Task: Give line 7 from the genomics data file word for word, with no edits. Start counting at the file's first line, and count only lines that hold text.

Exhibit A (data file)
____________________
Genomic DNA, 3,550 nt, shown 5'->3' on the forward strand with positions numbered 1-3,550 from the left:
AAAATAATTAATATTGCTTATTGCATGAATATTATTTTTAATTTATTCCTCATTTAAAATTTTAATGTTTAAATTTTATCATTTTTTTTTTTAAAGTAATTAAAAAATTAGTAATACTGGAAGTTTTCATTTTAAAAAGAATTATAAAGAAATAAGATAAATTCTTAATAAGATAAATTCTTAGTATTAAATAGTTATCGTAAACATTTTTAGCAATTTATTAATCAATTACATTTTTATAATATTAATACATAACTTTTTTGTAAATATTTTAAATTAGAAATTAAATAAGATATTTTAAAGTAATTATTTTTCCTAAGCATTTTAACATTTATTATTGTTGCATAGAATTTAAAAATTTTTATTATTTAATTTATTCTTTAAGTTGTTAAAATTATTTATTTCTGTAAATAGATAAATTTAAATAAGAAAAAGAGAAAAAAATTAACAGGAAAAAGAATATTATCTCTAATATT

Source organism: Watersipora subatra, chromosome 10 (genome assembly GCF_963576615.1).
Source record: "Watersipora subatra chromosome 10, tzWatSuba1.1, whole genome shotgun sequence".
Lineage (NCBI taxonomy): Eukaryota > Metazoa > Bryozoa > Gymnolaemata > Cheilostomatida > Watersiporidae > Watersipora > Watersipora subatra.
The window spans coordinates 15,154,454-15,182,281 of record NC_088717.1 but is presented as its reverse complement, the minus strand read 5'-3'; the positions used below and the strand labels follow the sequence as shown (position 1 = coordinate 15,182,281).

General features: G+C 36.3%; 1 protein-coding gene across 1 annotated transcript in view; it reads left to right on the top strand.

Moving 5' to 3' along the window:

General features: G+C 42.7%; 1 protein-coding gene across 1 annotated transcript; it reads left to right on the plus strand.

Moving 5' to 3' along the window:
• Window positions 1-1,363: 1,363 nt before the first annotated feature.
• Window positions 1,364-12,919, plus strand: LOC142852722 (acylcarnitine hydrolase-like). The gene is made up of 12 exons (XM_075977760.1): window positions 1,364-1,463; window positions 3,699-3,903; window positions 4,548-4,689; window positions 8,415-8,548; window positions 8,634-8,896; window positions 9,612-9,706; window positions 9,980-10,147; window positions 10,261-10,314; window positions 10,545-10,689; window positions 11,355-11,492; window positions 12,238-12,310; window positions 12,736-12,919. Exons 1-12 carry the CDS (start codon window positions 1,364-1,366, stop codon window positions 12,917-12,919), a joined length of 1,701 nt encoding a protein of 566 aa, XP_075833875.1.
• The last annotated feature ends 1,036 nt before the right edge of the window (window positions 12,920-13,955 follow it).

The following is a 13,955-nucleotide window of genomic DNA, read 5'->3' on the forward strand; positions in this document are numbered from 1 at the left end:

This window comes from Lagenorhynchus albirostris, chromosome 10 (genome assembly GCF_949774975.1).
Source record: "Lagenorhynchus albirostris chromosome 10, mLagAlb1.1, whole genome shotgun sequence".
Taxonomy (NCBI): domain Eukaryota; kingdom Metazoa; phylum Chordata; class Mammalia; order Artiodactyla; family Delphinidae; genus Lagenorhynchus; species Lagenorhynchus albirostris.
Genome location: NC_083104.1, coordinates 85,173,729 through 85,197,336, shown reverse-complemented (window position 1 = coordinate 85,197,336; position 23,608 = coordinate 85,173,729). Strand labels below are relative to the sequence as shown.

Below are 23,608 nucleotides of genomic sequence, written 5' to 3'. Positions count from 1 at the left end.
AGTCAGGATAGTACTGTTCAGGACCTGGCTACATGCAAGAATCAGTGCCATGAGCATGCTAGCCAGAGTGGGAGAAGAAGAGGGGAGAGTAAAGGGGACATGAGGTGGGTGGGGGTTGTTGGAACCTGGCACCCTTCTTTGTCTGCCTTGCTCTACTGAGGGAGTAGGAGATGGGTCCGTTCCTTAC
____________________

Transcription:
General features: G+C 36.3%; 1 protein-coding gene across 1 annotated transcript in view; it reads left to right on the top strand.